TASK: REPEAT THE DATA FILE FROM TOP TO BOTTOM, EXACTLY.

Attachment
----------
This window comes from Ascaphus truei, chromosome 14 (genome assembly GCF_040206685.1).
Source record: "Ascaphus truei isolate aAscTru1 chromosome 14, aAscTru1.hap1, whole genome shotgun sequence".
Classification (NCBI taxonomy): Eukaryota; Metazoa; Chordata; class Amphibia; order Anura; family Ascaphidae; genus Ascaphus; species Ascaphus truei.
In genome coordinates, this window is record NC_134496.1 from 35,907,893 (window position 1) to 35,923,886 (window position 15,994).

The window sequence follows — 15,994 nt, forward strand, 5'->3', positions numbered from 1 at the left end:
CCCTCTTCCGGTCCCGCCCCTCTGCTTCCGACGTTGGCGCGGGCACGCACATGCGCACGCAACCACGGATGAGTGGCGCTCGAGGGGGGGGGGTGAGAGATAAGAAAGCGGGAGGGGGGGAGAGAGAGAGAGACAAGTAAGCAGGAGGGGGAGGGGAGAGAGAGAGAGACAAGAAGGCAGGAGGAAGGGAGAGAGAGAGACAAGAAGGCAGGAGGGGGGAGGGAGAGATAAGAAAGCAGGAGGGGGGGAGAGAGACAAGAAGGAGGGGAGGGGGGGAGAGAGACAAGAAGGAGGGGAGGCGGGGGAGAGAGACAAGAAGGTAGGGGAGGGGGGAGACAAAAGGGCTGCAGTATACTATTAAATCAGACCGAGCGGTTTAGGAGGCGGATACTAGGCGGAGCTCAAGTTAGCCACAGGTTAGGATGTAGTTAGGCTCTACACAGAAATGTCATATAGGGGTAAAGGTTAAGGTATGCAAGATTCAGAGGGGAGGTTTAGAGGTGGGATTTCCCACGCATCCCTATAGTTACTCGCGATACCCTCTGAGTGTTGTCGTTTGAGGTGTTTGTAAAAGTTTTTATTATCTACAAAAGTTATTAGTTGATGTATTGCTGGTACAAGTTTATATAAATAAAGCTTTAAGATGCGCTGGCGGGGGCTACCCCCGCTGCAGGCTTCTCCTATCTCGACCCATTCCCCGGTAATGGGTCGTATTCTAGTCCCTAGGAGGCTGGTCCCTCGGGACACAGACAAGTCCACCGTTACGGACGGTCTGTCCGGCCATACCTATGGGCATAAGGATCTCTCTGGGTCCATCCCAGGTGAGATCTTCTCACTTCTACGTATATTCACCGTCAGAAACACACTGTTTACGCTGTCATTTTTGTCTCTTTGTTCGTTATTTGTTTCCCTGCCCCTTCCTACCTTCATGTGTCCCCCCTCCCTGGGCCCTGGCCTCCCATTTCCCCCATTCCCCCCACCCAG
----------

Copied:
This window comes from Ascaphus truei, chromosome 14 (genome assembly GCF_040206685.1).
Source record: "Ascaphus truei isolate aAscTru1 chromosome 14, aAscTru1.hap1, whole genome shotgun sequence".
Classification (NCBI taxonomy): Eukaryota; Metazoa; Chordata; class Amphibia; order Anura; family Ascaphidae; genus Ascaphus; species Ascaphus truei.
In genome coordinates, this window is record NC_134496.1 from 35,907,893 (window position 1) to 35,923,886 (window position 15,994).

The window sequence follows — 15,994 nt, forward strand, 5'->3', positions numbered from 1 at the left end:
CCCTCTTCCGGTCCCGCCCCTCTGCTTCCGACGTTGGCGCGGGCACGCACATGCGCACGCAACCACGGATGAGTGGCGCTCGAGGGGGGGGGGTGAGAGATAAGAAAGCGGGAGGGGGGGAGAGAGAGAGAGACAAGTAAGCAGGAGGGGGAGGGGAGAGAGAGAGAGACAAGAAGGCAGGAGGAAGGGAGAGAGAGAGACAAGAAGGCAGGAGGGGGGAGGGAGAGATAAGAAAGCAGGAGGGGGGGAGAGAGACAAGAAGGAGGGGAGGGGGGGAGAGAGACAAGAAGGAGGGGAGGCGGGGGAGAGAGACAAGAAGGTAGGGGAGGGGGGAGACAAAAGGGCTGCAGTATACTATTAAATCAGACCGAGCGGTTTAGGAGGCGGATACTAGGCGGAGCTCAAGTTAGCCACAGGTTAGGATGTAGTTAGGCTCTACACAGAAATGTCATATAGGGGTAAAGGTTAAGGTATGCAAGATTCAGAGGGGAGGTTTAGAGGTGGGATTTCCCACGCATCCCTATAGTTACTCGCGATACCCTCTGAGTGTTGTCGTTTGAGGTGTTTGTAAAAGTTTTTATTATCTACAAAAGTTATTAGTTGATGTATTGCTGGTACAAGTTTATATAAATAAAGCTTTAAGATGCGCTGGCGGGGGCTACCCCCGCTGCAGGCTTCTCCTATCTCGACCCATTCCCCGGTAATGGGTCGTATTCTAGTCCCTAGGAGGCTGGTCCCTCGGGACACAGACAAGTCCACCGTTACGGACGGTCTGTCCGGCCATACCTATGGGCATAAGGATCTCTCTGGGTCCATCCCAGGTGAGATCTTCTCACTTCTACGTATATTCACCGTCAGAAACACACTGTTTACGCTGTCATTTTTGTCTCTTTGTTCGTTATTTGTTTCCCTGCCCCTTCCTACCTTCATGTGTCCCCCCTCCCTGGGCCCTGGCCTCCCATTTCCCCCATTCCCCCCACCCAG